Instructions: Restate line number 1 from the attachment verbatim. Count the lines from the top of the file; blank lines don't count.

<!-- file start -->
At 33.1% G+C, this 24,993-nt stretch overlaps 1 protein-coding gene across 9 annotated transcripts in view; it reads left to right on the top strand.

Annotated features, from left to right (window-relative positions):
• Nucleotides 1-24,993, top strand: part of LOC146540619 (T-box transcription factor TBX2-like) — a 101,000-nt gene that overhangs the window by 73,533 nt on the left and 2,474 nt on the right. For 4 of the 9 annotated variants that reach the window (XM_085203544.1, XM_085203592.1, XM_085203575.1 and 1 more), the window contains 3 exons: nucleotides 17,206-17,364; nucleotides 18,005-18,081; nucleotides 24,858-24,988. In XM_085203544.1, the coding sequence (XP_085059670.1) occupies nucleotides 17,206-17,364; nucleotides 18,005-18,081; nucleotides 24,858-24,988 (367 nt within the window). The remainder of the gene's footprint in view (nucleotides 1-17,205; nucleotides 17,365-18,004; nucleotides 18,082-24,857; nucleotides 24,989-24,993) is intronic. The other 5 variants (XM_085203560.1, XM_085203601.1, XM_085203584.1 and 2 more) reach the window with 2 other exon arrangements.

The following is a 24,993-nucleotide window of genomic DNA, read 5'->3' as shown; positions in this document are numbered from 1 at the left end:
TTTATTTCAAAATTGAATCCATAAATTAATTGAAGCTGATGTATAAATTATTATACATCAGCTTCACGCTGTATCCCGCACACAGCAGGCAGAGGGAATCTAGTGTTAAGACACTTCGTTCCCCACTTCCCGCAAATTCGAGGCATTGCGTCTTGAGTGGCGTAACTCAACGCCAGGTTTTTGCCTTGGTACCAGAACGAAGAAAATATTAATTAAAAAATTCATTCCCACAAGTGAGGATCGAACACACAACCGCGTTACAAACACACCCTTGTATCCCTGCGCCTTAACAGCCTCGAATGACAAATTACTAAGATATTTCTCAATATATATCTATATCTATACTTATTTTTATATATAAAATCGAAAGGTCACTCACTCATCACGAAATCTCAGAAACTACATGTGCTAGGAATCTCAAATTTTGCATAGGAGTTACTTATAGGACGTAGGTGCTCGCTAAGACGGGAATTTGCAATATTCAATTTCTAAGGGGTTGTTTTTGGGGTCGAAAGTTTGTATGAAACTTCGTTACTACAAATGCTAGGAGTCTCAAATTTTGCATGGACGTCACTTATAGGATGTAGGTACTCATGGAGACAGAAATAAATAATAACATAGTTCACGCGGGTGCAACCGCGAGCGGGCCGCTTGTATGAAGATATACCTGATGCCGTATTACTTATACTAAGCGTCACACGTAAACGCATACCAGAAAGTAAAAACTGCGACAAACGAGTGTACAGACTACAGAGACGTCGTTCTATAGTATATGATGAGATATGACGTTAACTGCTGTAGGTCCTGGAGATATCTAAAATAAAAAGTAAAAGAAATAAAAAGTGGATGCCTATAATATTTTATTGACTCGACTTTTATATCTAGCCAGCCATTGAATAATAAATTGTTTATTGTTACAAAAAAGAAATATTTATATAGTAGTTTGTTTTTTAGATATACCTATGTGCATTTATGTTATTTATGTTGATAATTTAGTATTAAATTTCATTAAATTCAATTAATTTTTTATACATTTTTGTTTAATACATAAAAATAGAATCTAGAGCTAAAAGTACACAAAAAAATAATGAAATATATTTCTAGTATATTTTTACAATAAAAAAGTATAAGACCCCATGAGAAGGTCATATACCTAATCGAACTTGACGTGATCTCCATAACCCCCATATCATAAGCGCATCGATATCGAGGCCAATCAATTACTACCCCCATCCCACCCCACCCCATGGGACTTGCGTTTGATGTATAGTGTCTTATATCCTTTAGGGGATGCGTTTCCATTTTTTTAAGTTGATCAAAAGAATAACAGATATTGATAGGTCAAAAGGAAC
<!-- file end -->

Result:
At 33.1% G+C, this 24,993-nt stretch overlaps 1 protein-coding gene across 9 annotated transcripts in view; it reads left to right on the top strand.